Required Reading is DoomRocket’s love chest, where each week one of our contributors goes crazy over a book they just can’t seem to get enough of. Intrigued to find something new? Seeking validation for your secret passions? Required Reading gets you.
By Brandy Dykhuizen. Nazis. In pop culture, we see them everywhere these days. No longer content to merely inhabit the caricatures of Bond villains and Hydra masterminds, Nazis can now be found setting up camp on the dark side of the moon, resurrected as snow zombies and scuttling around the pages of I Am Legion, colluding with ancient vampiric beings. Fabien Nury gives credibility to the fantastic by weaving his otherworldly tale in between familiar historic names, texts and subplots. If the nature of evil is tangible enough to enable something as unbelievably horrific as the Holocaust, how much more of a stretch is it, really, to throw vampires and weaponized children into the mix?
I Am Legion bops back and forth between London, the scowly, jowly world of British agents working to uncover some fairly unfathomable war secrets, and Transylvania, the mysterious medieval region of Romania, nestled deep within the Carpathian mountains. British operatives are hot on the trail of double agents, rebels, sympathizers and an exceedingly powerful 10 year old girl, whose stories are all intertwined for better or for worse.
John Cassaday’s artwork is clever and arresting, working to steadily build tension and create a Pavlovian reaction of fear each time certain steely faces appear. No matter the set – a London cab, an interrogation room, a hidden bunker – Cassaday imparts a sense of foreboding and sterility of emotion that keep the reader constantly turning the pages. Even when the plot gets a bit muddied (which it most certainly does), the visual storytelling guides us along, ensuring we don’t get too mired down and left behind.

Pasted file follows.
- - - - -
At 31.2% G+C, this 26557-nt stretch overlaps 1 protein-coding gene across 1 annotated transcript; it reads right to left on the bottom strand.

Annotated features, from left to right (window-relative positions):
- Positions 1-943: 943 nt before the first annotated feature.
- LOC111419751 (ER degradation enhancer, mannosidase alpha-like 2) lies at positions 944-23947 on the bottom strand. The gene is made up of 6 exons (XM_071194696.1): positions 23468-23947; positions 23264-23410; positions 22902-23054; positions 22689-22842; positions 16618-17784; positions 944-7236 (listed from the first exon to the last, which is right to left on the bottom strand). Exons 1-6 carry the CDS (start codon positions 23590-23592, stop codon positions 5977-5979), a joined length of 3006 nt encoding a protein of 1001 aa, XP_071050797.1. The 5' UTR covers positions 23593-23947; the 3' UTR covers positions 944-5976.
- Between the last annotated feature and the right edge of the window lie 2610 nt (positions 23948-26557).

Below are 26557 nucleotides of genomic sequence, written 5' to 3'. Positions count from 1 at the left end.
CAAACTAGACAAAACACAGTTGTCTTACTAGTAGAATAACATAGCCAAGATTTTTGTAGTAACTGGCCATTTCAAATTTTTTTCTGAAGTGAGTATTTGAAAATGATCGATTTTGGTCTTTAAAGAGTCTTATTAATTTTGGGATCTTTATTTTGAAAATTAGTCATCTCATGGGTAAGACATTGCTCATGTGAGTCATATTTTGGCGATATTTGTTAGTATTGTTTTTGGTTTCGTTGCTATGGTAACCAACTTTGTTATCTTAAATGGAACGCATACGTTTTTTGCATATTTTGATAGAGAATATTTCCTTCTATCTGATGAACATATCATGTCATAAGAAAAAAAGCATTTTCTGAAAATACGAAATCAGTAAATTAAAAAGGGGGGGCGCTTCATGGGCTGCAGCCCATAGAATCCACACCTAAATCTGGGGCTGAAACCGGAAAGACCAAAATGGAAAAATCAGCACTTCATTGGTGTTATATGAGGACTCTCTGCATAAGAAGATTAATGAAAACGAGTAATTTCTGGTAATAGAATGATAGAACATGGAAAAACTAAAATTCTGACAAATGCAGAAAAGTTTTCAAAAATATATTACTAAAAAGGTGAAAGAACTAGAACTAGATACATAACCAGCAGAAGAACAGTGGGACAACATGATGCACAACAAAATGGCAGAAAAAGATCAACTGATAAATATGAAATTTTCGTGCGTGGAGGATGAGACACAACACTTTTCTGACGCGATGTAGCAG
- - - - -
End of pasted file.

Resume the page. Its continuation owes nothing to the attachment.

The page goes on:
Stunning and unquestioningly creative, I Am Legion does have the unfortunate tendency to occasionally get lost in its own discourse. An extremely narrative-heavy volume, lengthy exposition from the mouths of characters makes following the story a bit trying at times. Throw in a pair of men who end up inhabiting the same skin, and you may find yourself having to backtrack and reread certain sections to keep up with the Who’s Who of Nury’s tale. However, with such intriguing stories, fascinating characters, links to history and incredible artwork, all confusion is forgiven. There is no complaint in having to return for a second, or even third, reading. If you are prepared to get comfy and cozy up with I Am Legion for a few hours, it will prove to be a most intriguing and rewarding companion.
Written by Fabien Nury.
Art by John Cassaday.
Letters by Chris Crank.
Colors by Laura Martin.